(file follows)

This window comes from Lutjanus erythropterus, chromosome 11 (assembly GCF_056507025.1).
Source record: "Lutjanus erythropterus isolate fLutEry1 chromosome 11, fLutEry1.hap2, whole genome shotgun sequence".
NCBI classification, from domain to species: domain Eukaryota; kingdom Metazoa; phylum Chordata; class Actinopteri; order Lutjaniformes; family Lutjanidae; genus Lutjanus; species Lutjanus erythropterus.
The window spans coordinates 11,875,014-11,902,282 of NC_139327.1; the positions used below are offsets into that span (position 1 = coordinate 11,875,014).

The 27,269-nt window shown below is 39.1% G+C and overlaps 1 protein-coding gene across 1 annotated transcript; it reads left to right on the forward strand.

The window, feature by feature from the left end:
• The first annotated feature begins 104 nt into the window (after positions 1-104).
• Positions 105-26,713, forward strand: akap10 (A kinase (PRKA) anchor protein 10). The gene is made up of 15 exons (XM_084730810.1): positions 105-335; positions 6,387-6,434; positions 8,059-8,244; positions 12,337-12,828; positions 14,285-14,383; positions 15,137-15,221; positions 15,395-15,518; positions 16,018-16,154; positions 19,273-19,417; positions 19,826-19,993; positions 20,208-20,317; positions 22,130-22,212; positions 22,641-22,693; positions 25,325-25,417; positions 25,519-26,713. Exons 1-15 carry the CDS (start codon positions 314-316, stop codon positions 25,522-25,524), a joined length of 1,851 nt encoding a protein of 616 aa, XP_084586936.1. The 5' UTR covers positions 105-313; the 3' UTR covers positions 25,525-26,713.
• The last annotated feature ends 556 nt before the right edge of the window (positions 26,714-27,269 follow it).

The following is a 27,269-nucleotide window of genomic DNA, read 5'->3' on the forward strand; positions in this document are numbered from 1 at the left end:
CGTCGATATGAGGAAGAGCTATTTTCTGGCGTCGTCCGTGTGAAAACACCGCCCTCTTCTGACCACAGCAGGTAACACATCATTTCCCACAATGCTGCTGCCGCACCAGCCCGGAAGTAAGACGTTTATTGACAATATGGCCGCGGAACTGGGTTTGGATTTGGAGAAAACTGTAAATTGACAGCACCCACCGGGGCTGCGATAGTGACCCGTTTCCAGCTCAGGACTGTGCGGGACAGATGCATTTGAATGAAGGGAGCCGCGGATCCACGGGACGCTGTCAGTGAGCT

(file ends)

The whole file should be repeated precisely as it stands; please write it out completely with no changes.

This window comes from Lutjanus erythropterus, chromosome 11 (assembly GCF_056507025.1).
Source record: "Lutjanus erythropterus isolate fLutEry1 chromosome 11, fLutEry1.hap2, whole genome shotgun sequence".
NCBI classification, from domain to species: domain Eukaryota; kingdom Metazoa; phylum Chordata; class Actinopteri; order Lutjaniformes; family Lutjanidae; genus Lutjanus; species Lutjanus erythropterus.
The window spans coordinates 11,875,014-11,902,282 of NC_139327.1; the positions used below are offsets into that span (position 1 = coordinate 11,875,014).

The 27,269-nt window shown below is 39.1% G+C and overlaps 1 protein-coding gene across 1 annotated transcript; it reads left to right on the forward strand.

The window, feature by feature from the left end:
• The first annotated feature begins 104 nt into the window (after positions 1-104).
• Positions 105-26,713, forward strand: akap10 (A kinase (PRKA) anchor protein 10). The gene is made up of 15 exons (XM_084730810.1): positions 105-335; positions 6,387-6,434; positions 8,059-8,244; positions 12,337-12,828; positions 14,285-14,383; positions 15,137-15,221; positions 15,395-15,518; positions 16,018-16,154; positions 19,273-19,417; positions 19,826-19,993; positions 20,208-20,317; positions 22,130-22,212; positions 22,641-22,693; positions 25,325-25,417; positions 25,519-26,713. Exons 1-15 carry the CDS (start codon positions 314-316, stop codon positions 25,522-25,524), a joined length of 1,851 nt encoding a protein of 616 aa, XP_084586936.1. The 5' UTR covers positions 105-313; the 3' UTR covers positions 25,525-26,713.
• The last annotated feature ends 556 nt before the right edge of the window (positions 26,714-27,269 follow it).

The following is a 27,269-nucleotide window of genomic DNA, read 5'->3' on the forward strand; positions in this document are numbered from 1 at the left end:
CGTCGATATGAGGAAGAGCTATTTTCTGGCGTCGTCCGTGTGAAAACACCGCCCTCTTCTGACCACAGCAGGTAACACATCATTTCCCACAATGCTGCTGCCGCACCAGCCCGGAAGTAAGACGTTTATTGACAATATGGCCGCGGAACTGGGTTTGGATTTGGAGAAAACTGTAAATTGACAGCACCCACCGGGGCTGCGATAGTGACCCGTTTCCAGCTCAGGACTGTGCGGGACAGATGCATTTGAATGAAGGGAGCCGCGGATCCACGGGACGCTGTCAGTGAGCT